|Loch Ness monster created in Revit|
In a recent blog post I was trying to create a swept blend (or loft) along a single spline path
and I encountered a few problems, which were mostly (but not all) solved by including the spline path as part of 'Create Form' process. That was just a preliminary test for what I ultimately wanted to create: A swept blend along a sinuous multi-segment path made up of arcs and lines - not a spline (as seen above).
Here follows the next instalment in my trials and tribulations. I will start simply by comparing the traditional methods and conceptual massing creation of a sweep, before moving on to a swept blend.
Traditional SweepIn the traditional family editor, Revit can easily create a sweep along a sinuous multi-segment path, unless the radius of a curve on the path is too small and causes impossible geometry. This example below is a simple sweep of one profile along several linked arcs and lines. It creates a pretty good looking form if the arcs/lines are at perfect tangents to each other (in both the path and profile) - it does not show any join lines.
|Traditional family editor sweep|
CME SweepTry creating it in the Adaptive/Conceptual Massing Environment (CME) and you don't get such a good result - and there is less likelihood of Revit actually creating the form at all. The example below is created using the same geometry as the one above, with some provisos:
- The sweep path of perfect tangent lines and arcs had to be traced as reference lines with the pick line tool as you cannot copy sketch lines from the traditional family editor into the Adaptive/Massing environment (Grrrr - why not?).
- The profile had to be recreated as an adaptive component profile as you cannot use regular Revit profiles in CME. Refer to Swept blend using profiles in Adaptive Components for how to create and host the profiles.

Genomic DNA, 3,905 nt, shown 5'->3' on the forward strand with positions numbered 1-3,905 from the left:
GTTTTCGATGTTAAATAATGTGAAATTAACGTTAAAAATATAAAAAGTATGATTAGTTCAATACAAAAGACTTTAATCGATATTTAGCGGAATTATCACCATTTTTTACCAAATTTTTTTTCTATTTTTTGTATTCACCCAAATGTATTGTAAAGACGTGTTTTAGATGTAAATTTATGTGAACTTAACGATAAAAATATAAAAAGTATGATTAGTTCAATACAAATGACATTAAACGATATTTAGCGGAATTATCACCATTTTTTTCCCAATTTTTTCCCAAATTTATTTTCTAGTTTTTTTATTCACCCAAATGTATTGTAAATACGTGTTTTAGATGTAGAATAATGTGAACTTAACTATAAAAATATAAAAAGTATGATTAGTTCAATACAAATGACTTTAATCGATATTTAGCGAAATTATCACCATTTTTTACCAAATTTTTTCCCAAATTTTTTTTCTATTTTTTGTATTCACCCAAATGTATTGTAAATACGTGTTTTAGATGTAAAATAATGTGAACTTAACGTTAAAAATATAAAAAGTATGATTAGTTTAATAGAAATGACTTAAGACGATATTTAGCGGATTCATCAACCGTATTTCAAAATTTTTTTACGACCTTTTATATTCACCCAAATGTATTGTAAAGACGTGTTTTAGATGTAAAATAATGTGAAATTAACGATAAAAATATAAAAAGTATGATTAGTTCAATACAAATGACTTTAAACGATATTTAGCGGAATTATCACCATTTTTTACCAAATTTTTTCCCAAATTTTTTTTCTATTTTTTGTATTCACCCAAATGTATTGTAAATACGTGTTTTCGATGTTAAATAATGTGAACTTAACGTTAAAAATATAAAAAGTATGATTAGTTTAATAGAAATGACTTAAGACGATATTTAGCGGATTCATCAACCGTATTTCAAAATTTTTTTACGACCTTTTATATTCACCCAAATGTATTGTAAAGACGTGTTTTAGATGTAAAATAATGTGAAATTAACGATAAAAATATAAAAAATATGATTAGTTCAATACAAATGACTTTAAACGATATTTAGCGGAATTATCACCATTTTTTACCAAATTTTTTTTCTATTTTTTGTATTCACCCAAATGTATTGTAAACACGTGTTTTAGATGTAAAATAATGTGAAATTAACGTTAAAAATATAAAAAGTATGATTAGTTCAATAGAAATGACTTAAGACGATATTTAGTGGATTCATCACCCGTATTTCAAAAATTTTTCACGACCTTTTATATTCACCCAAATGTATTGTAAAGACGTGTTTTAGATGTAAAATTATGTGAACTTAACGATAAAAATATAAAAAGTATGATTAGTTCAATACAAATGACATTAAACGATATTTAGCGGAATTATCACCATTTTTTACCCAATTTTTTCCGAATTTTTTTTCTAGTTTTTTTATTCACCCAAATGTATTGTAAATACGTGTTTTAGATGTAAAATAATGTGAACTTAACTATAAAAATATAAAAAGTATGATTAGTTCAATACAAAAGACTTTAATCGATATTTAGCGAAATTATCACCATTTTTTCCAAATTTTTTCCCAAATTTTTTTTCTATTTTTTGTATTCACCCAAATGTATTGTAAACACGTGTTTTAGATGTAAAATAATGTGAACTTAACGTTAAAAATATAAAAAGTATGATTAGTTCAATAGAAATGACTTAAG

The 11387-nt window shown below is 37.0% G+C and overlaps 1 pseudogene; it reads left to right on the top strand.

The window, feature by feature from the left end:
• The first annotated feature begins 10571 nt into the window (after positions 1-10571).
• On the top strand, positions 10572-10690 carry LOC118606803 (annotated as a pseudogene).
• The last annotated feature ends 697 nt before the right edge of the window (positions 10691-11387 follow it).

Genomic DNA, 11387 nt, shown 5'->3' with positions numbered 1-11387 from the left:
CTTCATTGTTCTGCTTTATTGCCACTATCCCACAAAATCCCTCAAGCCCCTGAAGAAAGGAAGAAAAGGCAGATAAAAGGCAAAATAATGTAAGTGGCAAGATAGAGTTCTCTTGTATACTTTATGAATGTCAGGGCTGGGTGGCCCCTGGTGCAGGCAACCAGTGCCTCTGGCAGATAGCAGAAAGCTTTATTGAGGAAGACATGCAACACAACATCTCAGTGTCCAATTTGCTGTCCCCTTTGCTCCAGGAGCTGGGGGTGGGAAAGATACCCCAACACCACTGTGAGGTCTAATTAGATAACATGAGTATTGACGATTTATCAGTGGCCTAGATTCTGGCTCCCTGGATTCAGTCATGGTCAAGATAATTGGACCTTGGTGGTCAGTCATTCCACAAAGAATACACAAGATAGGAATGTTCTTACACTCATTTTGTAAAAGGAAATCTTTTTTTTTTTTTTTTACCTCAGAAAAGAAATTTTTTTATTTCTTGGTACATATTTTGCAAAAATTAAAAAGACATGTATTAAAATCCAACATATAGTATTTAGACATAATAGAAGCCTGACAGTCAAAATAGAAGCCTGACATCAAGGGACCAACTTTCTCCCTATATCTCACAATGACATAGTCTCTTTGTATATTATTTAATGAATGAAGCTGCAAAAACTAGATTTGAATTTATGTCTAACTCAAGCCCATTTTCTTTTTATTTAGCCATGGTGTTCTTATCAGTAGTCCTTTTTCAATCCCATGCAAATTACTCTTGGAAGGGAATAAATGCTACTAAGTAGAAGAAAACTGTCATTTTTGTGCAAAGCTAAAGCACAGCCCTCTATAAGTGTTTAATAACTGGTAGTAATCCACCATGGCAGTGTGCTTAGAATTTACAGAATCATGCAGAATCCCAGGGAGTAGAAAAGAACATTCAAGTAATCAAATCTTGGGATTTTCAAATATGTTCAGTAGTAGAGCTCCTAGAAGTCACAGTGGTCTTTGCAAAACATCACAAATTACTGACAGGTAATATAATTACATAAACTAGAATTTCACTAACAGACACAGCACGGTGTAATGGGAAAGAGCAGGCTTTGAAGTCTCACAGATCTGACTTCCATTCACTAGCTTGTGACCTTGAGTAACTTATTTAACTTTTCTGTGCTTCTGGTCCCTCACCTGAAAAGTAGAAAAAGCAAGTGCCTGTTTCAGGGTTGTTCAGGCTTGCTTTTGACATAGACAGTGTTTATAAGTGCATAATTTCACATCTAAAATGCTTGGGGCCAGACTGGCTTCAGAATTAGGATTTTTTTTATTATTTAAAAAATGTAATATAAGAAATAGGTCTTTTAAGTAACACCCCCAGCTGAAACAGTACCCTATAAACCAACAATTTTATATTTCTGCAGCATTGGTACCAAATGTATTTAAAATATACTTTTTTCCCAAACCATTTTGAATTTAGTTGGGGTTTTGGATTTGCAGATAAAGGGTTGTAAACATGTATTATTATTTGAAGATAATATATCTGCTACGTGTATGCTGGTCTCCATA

|CME Sweep using one profile and reference lines/arcs as path|
CME Swept BlendIf you try something similar as a swept blend you run into roadblocks very quickly:
- Host another profile (similar or in this case same shape, lower height) at the other end of the path
- In this example the easiest way to do that is to place a point on the reference line/arc; then host the adaptive profile onto the point
- Select the two profiles and the chain of lines
- Create Form
- Computer says 'No'. Refer to Unable to Create Form for more variations on this dialog box
|CME Swept blend on multiple arc/line path - failure|
- If you try moving the host points further around the arcs on the path so that the path is less sinuous it still fails
- Try putting the host points and profiles on almost straight section but hosted on different lines - still no go
|Another swept blend failure|
- It is not until you put the two profiles onto the same line or arc segment that it actually succeeds in creating a form (if you select only that segment and two profiles)
Another approach is required:
How to convert the arcs and lines into one path? Well you could try tracing a spline over the top - but that has several problems:
- A spline is not easy to set out on a drawing for construction; it cannot be dimensioned
- A spline will not follow the original path accurately - it will bulge out when there should be a smooth transition from arc to straight line
- The spline will not update if the reference line path is changed
Divide PathAnother option is to use an inbuilt Revit technique: 'Divide Path' - this creates a single element that sits on top of multiple lines/arcs selected in a chain.
If you select only some of the profiles, and create a form, you can see that it will not follow the path at all closely, especially if they are not close together.
If you create separate forms for each pair (or trio) of profiles you get pretty awful results:
So, is the answer to increase the number of nodes on the divided path and add more profiles?
It gets a bit tedious placing adaptive profiles, and sometimes they flip for no apparent reason.
So maybe we can use another Revit tool to place multiple profiles: Repeaters
RepeatersIf you place just one profile on a divided path node, you can use the 'Repeat' command to array the profile onto every node (they still sometime flip!).
If you select all the profiles, Revit should have a better chance of more closely following the path as it joins them all, right?
The next problem is that you cannot create forms directly from a repeater - you have to first dissolve the repeater using the new (in v2015 r2) 'Remove Repeater' command.
|Unable to create Form|
That is an issue to be solved in the next post Part 2 - sadly it is not as simple as you might guess (if you have followed the process so far)